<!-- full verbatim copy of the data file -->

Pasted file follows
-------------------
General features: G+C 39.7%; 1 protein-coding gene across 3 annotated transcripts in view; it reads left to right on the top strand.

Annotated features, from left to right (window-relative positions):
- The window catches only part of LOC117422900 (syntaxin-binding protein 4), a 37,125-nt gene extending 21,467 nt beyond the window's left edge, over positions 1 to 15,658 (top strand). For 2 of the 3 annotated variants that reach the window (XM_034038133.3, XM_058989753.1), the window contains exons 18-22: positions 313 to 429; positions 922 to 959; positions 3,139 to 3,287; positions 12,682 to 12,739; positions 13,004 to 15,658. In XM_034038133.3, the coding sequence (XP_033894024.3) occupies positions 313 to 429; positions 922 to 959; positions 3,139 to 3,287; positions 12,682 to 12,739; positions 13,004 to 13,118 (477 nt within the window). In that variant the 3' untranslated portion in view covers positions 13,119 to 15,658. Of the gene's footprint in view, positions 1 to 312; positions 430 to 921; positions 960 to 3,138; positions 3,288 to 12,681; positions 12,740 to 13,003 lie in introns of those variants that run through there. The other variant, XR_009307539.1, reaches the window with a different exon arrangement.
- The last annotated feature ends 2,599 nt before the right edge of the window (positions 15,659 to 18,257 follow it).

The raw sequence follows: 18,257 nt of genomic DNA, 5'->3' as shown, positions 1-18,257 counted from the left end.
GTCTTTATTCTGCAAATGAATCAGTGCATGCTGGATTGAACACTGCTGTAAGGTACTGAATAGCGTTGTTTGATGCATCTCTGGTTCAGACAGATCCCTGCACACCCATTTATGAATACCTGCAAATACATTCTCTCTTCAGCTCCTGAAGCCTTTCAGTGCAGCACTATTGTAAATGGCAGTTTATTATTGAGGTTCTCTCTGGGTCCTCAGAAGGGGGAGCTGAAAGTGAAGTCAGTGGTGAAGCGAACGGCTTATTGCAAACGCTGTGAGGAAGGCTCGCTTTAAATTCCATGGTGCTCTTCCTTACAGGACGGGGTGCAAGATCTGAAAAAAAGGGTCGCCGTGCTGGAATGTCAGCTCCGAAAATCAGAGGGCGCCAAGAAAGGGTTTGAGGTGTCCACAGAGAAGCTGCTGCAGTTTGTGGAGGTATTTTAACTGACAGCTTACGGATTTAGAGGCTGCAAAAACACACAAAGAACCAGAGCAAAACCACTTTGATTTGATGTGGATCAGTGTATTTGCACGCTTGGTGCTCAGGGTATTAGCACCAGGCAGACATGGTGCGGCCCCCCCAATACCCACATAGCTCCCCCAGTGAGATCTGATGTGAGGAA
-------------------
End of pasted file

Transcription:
General features: G+C 39.7%; 1 protein-coding gene across 3 annotated transcripts in view; it reads left to right on the top strand.

Annotated features, from left to right (window-relative positions):
- The window catches only part of LOC117422900 (syntaxin-binding protein 4), a 37,125-nt gene extending 21,467 nt beyond the window's left edge, over positions 1 to 15,658 (top strand). For 2 of the 3 annotated variants that reach the window (XM_034038133.3, XM_058989753.1), the window contains exons 18-22: positions 313 to 429; positions 922 to 959; positions 3,139 to 3,287; positions 12,682 to 12,739; positions 13,004 to 15,658. In XM_034038133.3, the coding sequence (XP_033894024.3) occupies positions 313 to 429; positions 922 to 959; positions 3,139 to 3,287; positions 12,682 to 12,739; positions 13,004 to 13,118 (477 nt within the window). In that variant the 3' untranslated portion in view covers positions 13,119 to 15,658. Of the gene's footprint in view, positions 1 to 312; positions 430 to 921; positions 960 to 3,138; positions 3,288 to 12,681; positions 12,740 to 13,003 lie in introns of those variants that run through there. The other variant, XR_009307539.1, reaches the window with a different exon arrangement.
- The last annotated feature ends 2,599 nt before the right edge of the window (positions 15,659 to 18,257 follow it).

The raw sequence follows: 18,257 nt of genomic DNA, 5'->3' as shown, positions 1-18,257 counted from the left end.
GTCTTTATTCTGCAAATGAATCAGTGCATGCTGGATTGAACACTGCTGTAAGGTACTGAATAGCGTTGTTTGATGCATCTCTGGTTCAGACAGATCCCTGCACACCCATTTATGAATACCTGCAAATACATTCTCTCTTCAGCTCCTGAAGCCTTTCAGTGCAGCACTATTGTAAATGGCAGTTTATTATTGAGGTTCTCTCTGGGTCCTCAGAAGGGGGAGCTGAAAGTGAAGTCAGTGGTGAAGCGAACGGCTTATTGCAAACGCTGTGAGGAAGGCTCGCTTTAAATTCCATGGTGCTCTTCCTTACAGGACGGGGTGCAAGATCTGAAAAAAAGGGTCGCCGTGCTGGAATGTCAGCTCCGAAAATCAGAGGGCGCCAAGAAAGGGTTTGAGGTGTCCACAGAGAAGCTGCTGCAGTTTGTGGAGGTATTTTAACTGACAGCTTACGGATTTAGAGGCTGCAAAAACACACAAAGAACCAGAGCAAAACCACTTTGATTTGATGTGGATCAGTGTATTTGCACGCTTGGTGCTCAGGGTATTAGCACCAGGCAGACATGGTGCGGCCCCCCCAATACCCACATAGCTCCCCCAGTGAGATCTGATGTGAGGAA